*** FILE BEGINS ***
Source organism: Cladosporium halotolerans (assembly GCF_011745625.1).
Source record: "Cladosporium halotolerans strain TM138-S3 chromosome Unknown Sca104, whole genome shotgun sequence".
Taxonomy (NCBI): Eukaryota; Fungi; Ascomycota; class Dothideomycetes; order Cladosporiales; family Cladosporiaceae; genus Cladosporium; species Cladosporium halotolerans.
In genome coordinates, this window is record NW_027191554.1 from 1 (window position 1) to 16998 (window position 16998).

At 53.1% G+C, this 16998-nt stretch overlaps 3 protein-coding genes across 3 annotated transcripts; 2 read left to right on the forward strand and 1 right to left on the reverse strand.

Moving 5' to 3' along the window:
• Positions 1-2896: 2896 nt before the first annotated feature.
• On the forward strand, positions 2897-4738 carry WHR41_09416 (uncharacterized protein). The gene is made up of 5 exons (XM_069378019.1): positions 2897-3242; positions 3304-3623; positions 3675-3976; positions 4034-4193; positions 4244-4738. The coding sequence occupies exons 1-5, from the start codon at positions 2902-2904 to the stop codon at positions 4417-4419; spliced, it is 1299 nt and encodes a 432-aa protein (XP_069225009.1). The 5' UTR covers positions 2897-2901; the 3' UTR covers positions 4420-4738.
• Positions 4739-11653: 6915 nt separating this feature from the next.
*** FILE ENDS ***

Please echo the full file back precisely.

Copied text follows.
Source organism: Cladosporium halotolerans (assembly GCF_011745625.1).
Source record: "Cladosporium halotolerans strain TM138-S3 chromosome Unknown Sca104, whole genome shotgun sequence".
Taxonomy (NCBI): Eukaryota; Fungi; Ascomycota; class Dothideomycetes; order Cladosporiales; family Cladosporiaceae; genus Cladosporium; species Cladosporium halotolerans.
In genome coordinates, this window is record NW_027191554.1 from 1 (window position 1) to 16998 (window position 16998).

At 53.1% G+C, this 16998-nt stretch overlaps 3 protein-coding genes across 3 annotated transcripts; 2 read left to right on the forward strand and 1 right to left on the reverse strand.

Moving 5' to 3' along the window:
• Positions 1-2896: 2896 nt before the first annotated feature.
• On the forward strand, positions 2897-4738 carry WHR41_09416 (uncharacterized protein). The gene is made up of 5 exons (XM_069378019.1): positions 2897-3242; positions 3304-3623; positions 3675-3976; positions 4034-4193; positions 4244-4738. The coding sequence occupies exons 1-5, from the start codon at positions 2902-2904 to the stop codon at positions 4417-4419; spliced, it is 1299 nt and encodes a 432-aa protein (XP_069225009.1). The 5' UTR covers positions 2897-2901; the 3' UTR covers positions 4420-4738.
• Positions 4739-11653: 6915 nt separating this feature from the next.